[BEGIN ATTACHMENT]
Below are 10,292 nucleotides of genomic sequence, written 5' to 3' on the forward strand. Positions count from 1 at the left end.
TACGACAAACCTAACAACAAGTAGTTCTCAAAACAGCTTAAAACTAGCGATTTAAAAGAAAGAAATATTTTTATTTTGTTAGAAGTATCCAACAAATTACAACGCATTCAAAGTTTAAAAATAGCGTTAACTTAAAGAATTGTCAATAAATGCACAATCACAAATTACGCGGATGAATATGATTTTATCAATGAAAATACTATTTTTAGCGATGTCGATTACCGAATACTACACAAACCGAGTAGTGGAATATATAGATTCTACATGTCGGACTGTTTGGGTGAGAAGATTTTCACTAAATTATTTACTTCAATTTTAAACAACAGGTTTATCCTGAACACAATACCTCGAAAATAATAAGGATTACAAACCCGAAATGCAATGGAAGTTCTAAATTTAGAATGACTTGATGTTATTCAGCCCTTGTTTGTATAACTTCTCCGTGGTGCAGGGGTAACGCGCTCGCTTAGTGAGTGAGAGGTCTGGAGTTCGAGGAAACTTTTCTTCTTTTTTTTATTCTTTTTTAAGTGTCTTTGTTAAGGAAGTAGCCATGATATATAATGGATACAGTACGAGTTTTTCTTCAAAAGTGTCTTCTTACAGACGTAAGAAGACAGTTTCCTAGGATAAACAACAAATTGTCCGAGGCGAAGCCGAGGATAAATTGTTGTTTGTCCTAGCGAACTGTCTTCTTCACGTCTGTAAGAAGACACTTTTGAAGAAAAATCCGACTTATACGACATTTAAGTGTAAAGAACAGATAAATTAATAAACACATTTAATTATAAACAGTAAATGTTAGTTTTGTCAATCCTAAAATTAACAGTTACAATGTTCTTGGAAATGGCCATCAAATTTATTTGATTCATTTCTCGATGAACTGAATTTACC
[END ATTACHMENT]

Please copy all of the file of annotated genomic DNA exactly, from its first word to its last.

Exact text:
Below are 10,292 nucleotides of genomic sequence, written 5' to 3' on the forward strand. Positions count from 1 at the left end.
TACGACAAACCTAACAACAAGTAGTTCTCAAAACAGCTTAAAACTAGCGATTTAAAAGAAAGAAATATTTTTATTTTGTTAGAAGTATCCAACAAATTACAACGCATTCAAAGTTTAAAAATAGCGTTAACTTAAAGAATTGTCAATAAATGCACAATCACAAATTACGCGGATGAATATGATTTTATCAATGAAAATACTATTTTTAGCGATGTCGATTACCGAATACTACACAAACCGAGTAGTGGAATATATAGATTCTACATGTCGGACTGTTTGGGTGAGAAGATTTTCACTAAATTATTTACTTCAATTTTAAACAACAGGTTTATCCTGAACACAATACCTCGAAAATAATAAGGATTACAAACCCGAAATGCAATGGAAGTTCTAAATTTAGAATGACTTGATGTTATTCAGCCCTTGTTTGTATAACTTCTCCGTGGTGCAGGGGTAACGCGCTCGCTTAGTGAGTGAGAGGTCTGGAGTTCGAGGAAACTTTTCTTCTTTTTTTTATTCTTTTTTAAGTGTCTTTGTTAAGGAAGTAGCCATGATATATAATGGATACAGTACGAGTTTTTCTTCAAAAGTGTCTTCTTACAGACGTAAGAAGACAGTTTCCTAGGATAAACAACAAATTGTCCGAGGCGAAGCCGAGGATAAATTGTTGTTTGTCCTAGCGAACTGTCTTCTTCACGTCTGTAAGAAGACACTTTTGAAGAAAAATCCGACTTATACGACATTTAAGTGTAAAGAACAGATAAATTAATAAACACATTTAATTATAAACAGTAAATGTTAGTTTTGTCAATCCTAAAATTAACAGTTACAATGTTCTTGGAAATGGCCATCAAATTTATTTGATTCATTTCTCGATGAACTGAATTTACC